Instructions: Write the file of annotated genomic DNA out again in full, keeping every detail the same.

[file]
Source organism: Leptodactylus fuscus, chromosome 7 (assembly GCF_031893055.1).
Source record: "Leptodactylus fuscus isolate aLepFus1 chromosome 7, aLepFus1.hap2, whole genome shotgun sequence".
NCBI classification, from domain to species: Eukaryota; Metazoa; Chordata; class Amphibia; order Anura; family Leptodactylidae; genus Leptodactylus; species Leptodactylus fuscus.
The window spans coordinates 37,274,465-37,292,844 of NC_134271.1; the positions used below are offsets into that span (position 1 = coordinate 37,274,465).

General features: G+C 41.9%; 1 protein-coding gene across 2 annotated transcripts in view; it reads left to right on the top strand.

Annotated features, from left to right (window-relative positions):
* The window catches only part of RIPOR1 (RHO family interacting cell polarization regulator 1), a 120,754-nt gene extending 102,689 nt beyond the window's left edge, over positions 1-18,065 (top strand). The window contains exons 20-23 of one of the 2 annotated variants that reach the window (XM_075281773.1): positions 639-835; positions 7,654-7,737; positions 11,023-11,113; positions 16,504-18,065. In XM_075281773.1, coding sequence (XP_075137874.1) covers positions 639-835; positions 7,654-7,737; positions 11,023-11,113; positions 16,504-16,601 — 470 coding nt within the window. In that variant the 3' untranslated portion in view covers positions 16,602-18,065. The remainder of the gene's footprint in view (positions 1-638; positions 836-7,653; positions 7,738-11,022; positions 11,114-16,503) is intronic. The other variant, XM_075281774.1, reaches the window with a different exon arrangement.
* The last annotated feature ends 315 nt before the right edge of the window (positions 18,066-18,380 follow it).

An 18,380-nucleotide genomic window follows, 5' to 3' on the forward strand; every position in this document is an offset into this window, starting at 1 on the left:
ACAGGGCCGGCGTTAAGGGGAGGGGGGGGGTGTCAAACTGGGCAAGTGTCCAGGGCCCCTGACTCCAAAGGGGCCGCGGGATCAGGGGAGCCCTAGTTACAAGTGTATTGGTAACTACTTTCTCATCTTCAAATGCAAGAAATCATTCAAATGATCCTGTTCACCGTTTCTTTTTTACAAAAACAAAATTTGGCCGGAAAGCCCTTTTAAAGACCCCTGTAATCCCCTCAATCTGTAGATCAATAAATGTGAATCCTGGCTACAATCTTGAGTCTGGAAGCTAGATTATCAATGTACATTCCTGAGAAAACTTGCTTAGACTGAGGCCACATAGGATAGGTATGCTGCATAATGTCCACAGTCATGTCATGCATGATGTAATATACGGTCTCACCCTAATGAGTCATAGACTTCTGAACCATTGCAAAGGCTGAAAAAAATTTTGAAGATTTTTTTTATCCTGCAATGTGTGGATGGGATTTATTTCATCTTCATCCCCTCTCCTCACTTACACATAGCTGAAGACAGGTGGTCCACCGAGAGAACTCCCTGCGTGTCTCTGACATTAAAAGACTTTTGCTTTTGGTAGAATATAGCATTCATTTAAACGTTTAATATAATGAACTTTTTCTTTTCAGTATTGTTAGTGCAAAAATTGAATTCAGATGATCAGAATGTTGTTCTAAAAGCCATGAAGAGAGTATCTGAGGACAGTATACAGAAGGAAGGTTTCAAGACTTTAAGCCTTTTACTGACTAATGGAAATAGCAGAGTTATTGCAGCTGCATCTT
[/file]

Source organism: Leptodactylus fuscus, chromosome 7 (assembly GCF_031893055.1).
Source record: "Leptodactylus fuscus isolate aLepFus1 chromosome 7, aLepFus1.hap2, whole genome shotgun sequence".
NCBI classification, from domain to species: Eukaryota; Metazoa; Chordata; class Amphibia; order Anura; family Leptodactylidae; genus Leptodactylus; species Leptodactylus fuscus.
The window spans coordinates 37,274,465-37,292,844 of NC_134271.1; the positions used below are offsets into that span (position 1 = coordinate 37,274,465).

General features: G+C 41.9%; 1 protein-coding gene across 2 annotated transcripts in view; it reads left to right on the top strand.

Annotated features, from left to right (window-relative positions):
* The window catches only part of RIPOR1 (RHO family interacting cell polarization regulator 1), a 120,754-nt gene extending 102,689 nt beyond the window's left edge, over positions 1-18,065 (top strand). The window contains exons 20-23 of one of the 2 annotated variants that reach the window (XM_075281773.1): positions 639-835; positions 7,654-7,737; positions 11,023-11,113; positions 16,504-18,065. In XM_075281773.1, coding sequence (XP_075137874.1) covers positions 639-835; positions 7,654-7,737; positions 11,023-11,113; positions 16,504-16,601 — 470 coding nt within the window. In that variant the 3' untranslated portion in view covers positions 16,602-18,065. The remainder of the gene's footprint in view (positions 1-638; positions 836-7,653; positions 7,738-11,022; positions 11,114-16,503) is intronic. The other variant, XM_075281774.1, reaches the window with a different exon arrangement.
* The last annotated feature ends 315 nt before the right edge of the window (positions 18,066-18,380 follow it).

An 18,380-nucleotide genomic window follows, 5' to 3' on the forward strand; every position in this document is an offset into this window, starting at 1 on the left:
ACAGGGCCGGCGTTAAGGGGAGGGGGGGGGTGTCAAACTGGGCAAGTGTCCAGGGCCCCTGACTCCAAAGGGGCCGCGGGATCAGGGGAGCCCTAGTTACAAGTGTATTGGTAACTACTTTCTCATCTTCAAATGCAAGAAATCATTCAAATGATCCTGTTCACCGTTTCTTTTTTACAAAAACAAAATTTGGCCGGAAAGCCCTTTTAAAGACCCCTGTAATCCCCTCAATCTGTAGATCAATAAATGTGAATCCTGGCTACAATCTTGAGTCTGGAAGCTAGATTATCAATGTACATTCCTGAGAAAACTTGCTTAGACTGAGGCCACATAGGATAGGTATGCTGCATAATGTCCACAGTCATGTCATGCATGATGTAATATACGGTCTCACCCTAATGAGTCATAGACTTCTGAACCATTGCAAAGGCTGAAAAAAATTTTGAAGATTTTTTTTATCCTGCAATGTGTGGATGGGATTTATTTCATCTTCATCCCCTCTCCTCACTTACACATAGCTGAAGACAGGTGGTCCACCGAGAGAACTCCCTGCGTGTCTCTGACATTAAAAGACTTTTGCTTTTGGTAGAATATAGCATTCATTTAAACGTTTAATATAATGAACTTTTTCTTTTCAGTATTGTTAGTGCAAAAATTGAATTCAGATGATCAGAATGTTGTTCTAAAAGCCATGAAGAGAGTATCTGAGGACAGTATACAGAAGGAAGGTTTCAAGACTTTAAGCCTTTTACTGACTAATGGAAATAGCAGAGTTATTGCAGCTGCATCTT